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Political Science
POLS 3440
Geoff Stevens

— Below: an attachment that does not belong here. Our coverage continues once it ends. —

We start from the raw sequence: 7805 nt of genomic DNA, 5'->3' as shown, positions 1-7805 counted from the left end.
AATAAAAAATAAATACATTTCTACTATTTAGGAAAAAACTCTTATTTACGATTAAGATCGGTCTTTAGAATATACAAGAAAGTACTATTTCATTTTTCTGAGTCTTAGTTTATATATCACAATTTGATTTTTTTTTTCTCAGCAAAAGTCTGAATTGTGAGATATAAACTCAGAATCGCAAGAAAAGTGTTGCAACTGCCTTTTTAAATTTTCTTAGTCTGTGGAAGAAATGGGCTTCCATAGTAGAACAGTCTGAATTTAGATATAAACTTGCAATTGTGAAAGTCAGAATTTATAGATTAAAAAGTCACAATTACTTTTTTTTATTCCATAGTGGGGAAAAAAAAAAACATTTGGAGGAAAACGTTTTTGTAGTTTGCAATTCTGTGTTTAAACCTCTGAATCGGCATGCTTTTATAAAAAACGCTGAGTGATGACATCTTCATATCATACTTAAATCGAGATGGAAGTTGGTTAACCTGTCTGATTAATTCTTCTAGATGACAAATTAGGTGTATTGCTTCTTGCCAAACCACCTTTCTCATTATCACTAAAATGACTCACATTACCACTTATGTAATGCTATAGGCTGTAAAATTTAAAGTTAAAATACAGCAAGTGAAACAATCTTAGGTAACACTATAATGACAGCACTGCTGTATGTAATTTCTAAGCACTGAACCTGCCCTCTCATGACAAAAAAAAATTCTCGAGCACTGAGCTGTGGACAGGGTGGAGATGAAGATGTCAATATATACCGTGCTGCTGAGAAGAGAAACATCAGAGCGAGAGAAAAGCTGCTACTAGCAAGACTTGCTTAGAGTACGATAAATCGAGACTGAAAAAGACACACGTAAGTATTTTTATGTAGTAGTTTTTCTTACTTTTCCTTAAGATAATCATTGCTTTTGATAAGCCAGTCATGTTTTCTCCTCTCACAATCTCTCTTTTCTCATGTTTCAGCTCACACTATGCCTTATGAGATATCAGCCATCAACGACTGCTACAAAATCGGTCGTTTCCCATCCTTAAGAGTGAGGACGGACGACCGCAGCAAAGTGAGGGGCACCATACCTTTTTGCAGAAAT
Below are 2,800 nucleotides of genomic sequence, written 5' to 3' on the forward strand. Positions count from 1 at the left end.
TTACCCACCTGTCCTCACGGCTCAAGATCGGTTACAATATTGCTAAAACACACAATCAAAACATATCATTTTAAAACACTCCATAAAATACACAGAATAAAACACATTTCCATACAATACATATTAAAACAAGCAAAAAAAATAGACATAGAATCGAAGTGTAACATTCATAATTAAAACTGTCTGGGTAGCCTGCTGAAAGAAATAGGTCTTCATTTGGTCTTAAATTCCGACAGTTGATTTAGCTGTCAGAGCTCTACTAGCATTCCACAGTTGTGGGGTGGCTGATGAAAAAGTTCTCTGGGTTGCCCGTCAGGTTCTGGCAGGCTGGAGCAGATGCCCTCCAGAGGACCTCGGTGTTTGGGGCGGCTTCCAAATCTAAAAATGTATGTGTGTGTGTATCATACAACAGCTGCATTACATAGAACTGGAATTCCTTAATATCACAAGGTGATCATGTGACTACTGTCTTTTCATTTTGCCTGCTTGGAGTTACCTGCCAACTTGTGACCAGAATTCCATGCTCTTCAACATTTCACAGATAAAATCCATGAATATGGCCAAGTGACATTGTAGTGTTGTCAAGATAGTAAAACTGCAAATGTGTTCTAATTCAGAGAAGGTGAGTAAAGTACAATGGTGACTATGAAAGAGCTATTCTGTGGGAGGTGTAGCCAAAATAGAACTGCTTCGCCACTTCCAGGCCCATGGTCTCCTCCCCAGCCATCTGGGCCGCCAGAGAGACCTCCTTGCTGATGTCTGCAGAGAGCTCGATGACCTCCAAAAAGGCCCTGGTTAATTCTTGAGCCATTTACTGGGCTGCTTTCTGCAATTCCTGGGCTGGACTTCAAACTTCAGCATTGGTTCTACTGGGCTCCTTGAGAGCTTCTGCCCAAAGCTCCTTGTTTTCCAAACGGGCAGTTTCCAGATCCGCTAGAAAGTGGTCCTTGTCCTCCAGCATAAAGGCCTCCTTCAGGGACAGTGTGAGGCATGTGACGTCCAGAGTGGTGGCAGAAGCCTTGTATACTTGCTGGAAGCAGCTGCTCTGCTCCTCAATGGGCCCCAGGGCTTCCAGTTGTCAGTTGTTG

UNIT 06: OPEN GOVERNMENT: TRANSPARENCY AND ACCOUNTABILITY OBJECTIVES: After completing this unit, you should be able to: • explain the importance of accountability in preserving honest government • assess the role of the press in making government as open as possible • analyze the deficiencies in the freedom of information regimes in Canada and the United States. LECTURE All politicians, when they are in opposition, embrace the principle of Open Government. Let the light shine in, they proclaim. Let the people see what their representatives are doing. Let the taxpayers know how their money is really being spent, every penny of it. Once the same politicians form a government, however, they invariably have second thoughts. They realize that the principle of openness, which seemed so attractive and popular when they were in opposition, has a huge potential for embarrassment when they are in government and have matters they want to keep secret. Prime Minister Stephen Harper is a case in point. When he was the Opposition Leader, he was an enthusiastic supporter of openness and transparency. Here is what he said in 2005, the year before he took power: “Information is the lifeblood of a democracy. Without adequate access to key information about government policies and programs, citizens and parliamentarians cannot make informed decisions, and incompetent or corrupt governance can be hidden under a cloak of secrecy.” Now, however, his critics accuse him of running the most closed, controlled and secrecy-obsessed government of the past half-century. Why are openness and transparency important? How can we hold our governors accountable if we do not know what they are doing? As we learned last week, ethics codes and commissioners are a valuable, but incomplete, approach to the problem of corruption in public life. Rules are too easily broken or circumvented. Enforcement is too often lackadaisical. In the final analysis, the only real protection against corrupt behaviour is the searchlight of publicity. Politicians and bureaucrats are fall less likely to break the law or bend the rules if they know that their transgressions will be exposed to the country at large. Transparency is the key to accountability. A simple test that some leaders put it to their caucus supporters goes like this: “Would you want see this published on the front page of The Globe and Mail in the morning? If you wouldn’t, don’t do it.” It is often said that democracy’s best protection is an informed citizenry. When it comes to corruption, the disclosure of members’ and ministers’ financial holdings (as discussed in Unit 05), is one element of the answer. Parliament itself is another element. Parliamentary debate and scrutiny can go a long way toward keeping politicians, especially cabinet ministers, honest. A third element is the news media. Freedom of the press is guaranteed in the constitutions of many countries, including Canada and the United States – in the First Amendment to U.S. Constitution and in Article 2 of the Canadian Charter of Rights and Freedoms. Freedom of the press is a wonderful principle. Its effectiveness, however, depends on the media’s ability to gain access to information about government policies, decisions and activities. A free press is unable to fulfill its function if the government is able to operate behind a wall of secrecy. Achieving genuinely open government is not as simple as it might seem. One obstacle is psychological. Information is a form of power. It is power in the hands of those who hold it, use it and dole it out. In some cases, these are bureaucrats who fear sharing information with the public will both reduce their influence and render their work much more difficult. It is easier for officials to make and implement decisions in private – without the press, public or even parliamentarians peering over their shoulders. In other cases, it is politicians, especially cabinet ministers, who prefer to operate in secret. They often fear the political embarrassment that publicity may bring. A second obstacle is practical – a shortage of effective tools to force public servants and politicians to provide the access to information that an informed citizenry needs. It has been a long struggle to develop the tools to meet those needs. The starting point is to establish a principle, which can be stated in these terms: Governments do not “own” information. Governments gather information on behalf of the public and at the public’s expense. All information held by governments should, therefore, be available to the public, unless there is a compelling reason to keep it secret. No one would contend that this principle has been fully embraced or firmly established. But there has been some progress, both in the United States and Canada. In 1966, the U.S. Congress enacted the first Freedom of Information Act. It came over the strenuous objections of President Lyndon Johnson who, mired in a dirty and unwinnable war in Vietnam, had many secrets that he did not want to share with the American public. The act was strengthened in 1974 following the Watergate scandal and cover-up that forced Richard Nixon out of the White House. It became a popular tool for researchers, reporters and many others. By 1991, the number of FOI requests reached 1.9 million annually. Today, m
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